Forbes just published a list of the world’s 2000 biggest publicly listed companies.
Here is the top 10:
By region, the Asia-Pacific had the most entries in the roster with China as the leader.
Forbes Scott DeCarlo quotes Gady Epstein (bold emphasis mine)
The Asia-Pacific region led The Global 2000 again this year with 701 companies, including the most additions to the list of the four regions (11) and by far the biggest increase in profits (they doubled). The biggest profit center was China, no surprise, as 121 companies, including PetroChina, ICBC and Sinopec, returned an aggregate profit of $168 billion. But Japan’s and South Korea’s conglomerate-led rosters provided surprisingly impressive returns: Japan turned from deficit to the region’s second-most-profitable nation and added assets and employees despite losing ten companies (Sumikin Bussan and Makita among them); South Korea added ten companies, more than China, and saw profits surge 178%. New additions: Samsung Life Insurance, Honam Petrochemical.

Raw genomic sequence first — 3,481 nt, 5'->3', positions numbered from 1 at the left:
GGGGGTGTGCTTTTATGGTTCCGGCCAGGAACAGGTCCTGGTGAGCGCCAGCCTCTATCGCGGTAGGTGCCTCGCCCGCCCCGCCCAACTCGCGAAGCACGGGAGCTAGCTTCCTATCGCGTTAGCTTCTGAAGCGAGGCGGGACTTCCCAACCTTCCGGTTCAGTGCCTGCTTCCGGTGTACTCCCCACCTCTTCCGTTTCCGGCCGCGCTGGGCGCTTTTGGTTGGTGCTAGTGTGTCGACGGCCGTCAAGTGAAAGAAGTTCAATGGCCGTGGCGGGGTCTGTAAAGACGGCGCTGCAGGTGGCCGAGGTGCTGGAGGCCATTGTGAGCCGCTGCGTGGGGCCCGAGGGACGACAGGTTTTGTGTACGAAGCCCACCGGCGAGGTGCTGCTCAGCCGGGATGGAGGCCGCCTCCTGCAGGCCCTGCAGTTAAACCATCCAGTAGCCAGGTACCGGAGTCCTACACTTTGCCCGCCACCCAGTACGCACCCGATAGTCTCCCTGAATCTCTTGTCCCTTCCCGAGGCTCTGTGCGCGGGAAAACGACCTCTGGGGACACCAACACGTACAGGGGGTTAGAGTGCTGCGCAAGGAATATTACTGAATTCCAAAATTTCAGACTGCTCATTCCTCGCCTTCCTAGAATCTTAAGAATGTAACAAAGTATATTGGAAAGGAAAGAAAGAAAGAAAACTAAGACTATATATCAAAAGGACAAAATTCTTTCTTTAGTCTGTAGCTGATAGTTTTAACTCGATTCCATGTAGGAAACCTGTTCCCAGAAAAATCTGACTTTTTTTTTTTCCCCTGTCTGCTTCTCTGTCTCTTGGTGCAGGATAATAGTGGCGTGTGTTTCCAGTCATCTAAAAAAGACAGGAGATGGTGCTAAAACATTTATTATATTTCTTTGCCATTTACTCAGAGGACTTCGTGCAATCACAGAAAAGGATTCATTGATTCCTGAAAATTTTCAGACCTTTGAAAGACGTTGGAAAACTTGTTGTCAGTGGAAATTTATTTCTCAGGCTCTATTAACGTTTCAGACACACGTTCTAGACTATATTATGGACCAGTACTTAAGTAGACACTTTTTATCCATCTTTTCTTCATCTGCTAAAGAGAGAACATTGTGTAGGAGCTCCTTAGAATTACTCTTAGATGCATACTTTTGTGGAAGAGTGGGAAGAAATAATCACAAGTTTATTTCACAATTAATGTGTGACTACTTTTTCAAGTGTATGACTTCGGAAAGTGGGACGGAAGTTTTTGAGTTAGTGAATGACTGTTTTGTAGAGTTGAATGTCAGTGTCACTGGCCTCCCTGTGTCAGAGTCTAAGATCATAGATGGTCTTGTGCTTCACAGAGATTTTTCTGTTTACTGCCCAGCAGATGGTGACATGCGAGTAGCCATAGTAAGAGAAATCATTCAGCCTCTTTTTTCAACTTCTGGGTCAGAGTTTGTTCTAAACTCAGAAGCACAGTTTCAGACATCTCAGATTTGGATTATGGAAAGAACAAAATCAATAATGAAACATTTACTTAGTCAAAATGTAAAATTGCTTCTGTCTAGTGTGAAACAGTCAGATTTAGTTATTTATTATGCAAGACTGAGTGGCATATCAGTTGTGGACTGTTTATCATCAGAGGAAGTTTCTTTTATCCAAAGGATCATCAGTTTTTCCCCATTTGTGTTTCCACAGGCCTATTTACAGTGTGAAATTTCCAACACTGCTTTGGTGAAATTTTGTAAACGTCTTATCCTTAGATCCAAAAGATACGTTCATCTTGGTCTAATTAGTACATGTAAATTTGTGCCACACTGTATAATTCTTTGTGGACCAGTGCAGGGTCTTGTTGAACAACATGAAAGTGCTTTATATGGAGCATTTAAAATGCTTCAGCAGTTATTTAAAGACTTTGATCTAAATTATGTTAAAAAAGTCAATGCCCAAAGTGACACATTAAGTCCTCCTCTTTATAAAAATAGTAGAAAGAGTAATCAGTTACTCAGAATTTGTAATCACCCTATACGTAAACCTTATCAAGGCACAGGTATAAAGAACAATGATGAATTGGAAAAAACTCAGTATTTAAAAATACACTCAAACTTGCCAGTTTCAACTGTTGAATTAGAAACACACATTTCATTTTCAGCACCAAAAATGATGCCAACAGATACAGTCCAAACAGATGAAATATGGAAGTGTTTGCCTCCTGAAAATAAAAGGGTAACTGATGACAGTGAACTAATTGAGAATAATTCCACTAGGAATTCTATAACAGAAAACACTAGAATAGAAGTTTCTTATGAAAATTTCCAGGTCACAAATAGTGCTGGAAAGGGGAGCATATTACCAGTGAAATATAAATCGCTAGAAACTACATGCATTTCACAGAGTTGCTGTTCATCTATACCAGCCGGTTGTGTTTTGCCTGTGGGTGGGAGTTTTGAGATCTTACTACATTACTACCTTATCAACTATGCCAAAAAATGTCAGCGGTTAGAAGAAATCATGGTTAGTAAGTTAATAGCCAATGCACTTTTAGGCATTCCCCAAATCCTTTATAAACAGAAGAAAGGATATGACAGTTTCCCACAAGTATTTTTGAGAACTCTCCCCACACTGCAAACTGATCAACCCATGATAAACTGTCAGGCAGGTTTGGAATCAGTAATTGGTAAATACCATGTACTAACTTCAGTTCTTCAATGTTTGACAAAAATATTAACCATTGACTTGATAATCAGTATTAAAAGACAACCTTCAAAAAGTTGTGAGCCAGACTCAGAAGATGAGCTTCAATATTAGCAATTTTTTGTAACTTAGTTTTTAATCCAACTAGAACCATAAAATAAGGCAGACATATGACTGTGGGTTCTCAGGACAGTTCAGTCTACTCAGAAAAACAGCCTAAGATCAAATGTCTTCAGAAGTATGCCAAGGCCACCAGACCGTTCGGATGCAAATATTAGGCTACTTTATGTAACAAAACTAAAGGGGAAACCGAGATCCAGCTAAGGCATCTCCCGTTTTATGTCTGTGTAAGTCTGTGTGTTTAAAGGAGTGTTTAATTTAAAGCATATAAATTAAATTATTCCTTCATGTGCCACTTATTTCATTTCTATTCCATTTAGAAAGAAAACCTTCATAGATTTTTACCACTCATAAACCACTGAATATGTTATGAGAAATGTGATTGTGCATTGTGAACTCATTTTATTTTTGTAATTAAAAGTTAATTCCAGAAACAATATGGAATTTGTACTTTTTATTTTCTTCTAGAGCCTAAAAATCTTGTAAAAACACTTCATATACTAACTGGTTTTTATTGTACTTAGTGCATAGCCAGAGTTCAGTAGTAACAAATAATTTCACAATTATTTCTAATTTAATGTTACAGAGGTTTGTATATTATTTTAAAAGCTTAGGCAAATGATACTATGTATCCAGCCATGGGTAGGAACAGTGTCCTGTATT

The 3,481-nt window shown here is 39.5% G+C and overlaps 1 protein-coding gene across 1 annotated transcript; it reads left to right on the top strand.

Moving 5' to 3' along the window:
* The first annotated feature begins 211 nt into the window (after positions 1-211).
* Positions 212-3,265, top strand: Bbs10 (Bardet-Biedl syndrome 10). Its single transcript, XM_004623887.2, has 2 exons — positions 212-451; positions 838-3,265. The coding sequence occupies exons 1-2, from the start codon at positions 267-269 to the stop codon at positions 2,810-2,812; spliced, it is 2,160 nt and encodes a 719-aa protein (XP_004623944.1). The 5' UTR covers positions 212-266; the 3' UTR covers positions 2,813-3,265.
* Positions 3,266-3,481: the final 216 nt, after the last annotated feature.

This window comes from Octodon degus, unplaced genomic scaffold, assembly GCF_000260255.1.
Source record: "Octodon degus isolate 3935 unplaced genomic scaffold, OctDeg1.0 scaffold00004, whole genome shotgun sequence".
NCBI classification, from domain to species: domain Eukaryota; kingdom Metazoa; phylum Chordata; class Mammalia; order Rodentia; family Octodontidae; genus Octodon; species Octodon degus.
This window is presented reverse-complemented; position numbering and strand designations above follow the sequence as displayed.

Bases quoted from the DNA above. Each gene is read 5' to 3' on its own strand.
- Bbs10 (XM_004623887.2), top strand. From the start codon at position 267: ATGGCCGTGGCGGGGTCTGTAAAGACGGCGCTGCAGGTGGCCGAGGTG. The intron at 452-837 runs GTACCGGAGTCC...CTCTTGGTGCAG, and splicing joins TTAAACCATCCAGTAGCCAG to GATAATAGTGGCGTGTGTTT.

Meanwhile a large segment of the strong performance of US companies has been imputed to overseas sales.
Notes Mr. DeCarlo, (bold emphasis mine)
The U.S. companies on our list earn an average 26% of revenue outside the country, and world GDP grew at a rate of 5% in 2010. Almost one-quarter of the U.S. firms, names such as Aflac, Colgate-Palmolive and Intel, generate a majority of their sales from overseas operations. Still, the U.S. grip on The Global 2000 has been slipping since 2004, when the number of U.S. constituents was 751. It’s now 536. The U.S. still accounts for the most firms among the top 100 with 28
Incidentally, 4 companies from the Philippines had been included in this elite group.
Three of them, in my view, represents political enterprises.
The Forbes also listed the Global High Performers
These companies, according go to Scott DeCarlo, has been expanding their earnings at 23% annually and returned an average 16% to shareholders over the past five years.
Furthermore, the list has shown growth of 17% which topped the S&P 500 (up 14%) over the same time period with priceline.com, McDermott International and Genting as best performers.
In addition. Mr. DeCarlo notes, 69 of the 130 companies have headquarters outside the U.S. and includes global brand names, such as Spain’s Telefónica, Nestlé (Switzerland) and Christian Dior (France); as well as foreign companies with lower profiles, such as Denmark drug company, Novozymes. Among notable U.S. Global High Performers are Walt Disney, Google, McDonald’s, and Nike.
Read the rest about Global 2000 here.
All these add up to show how globalization has distributed corporate winners across nations.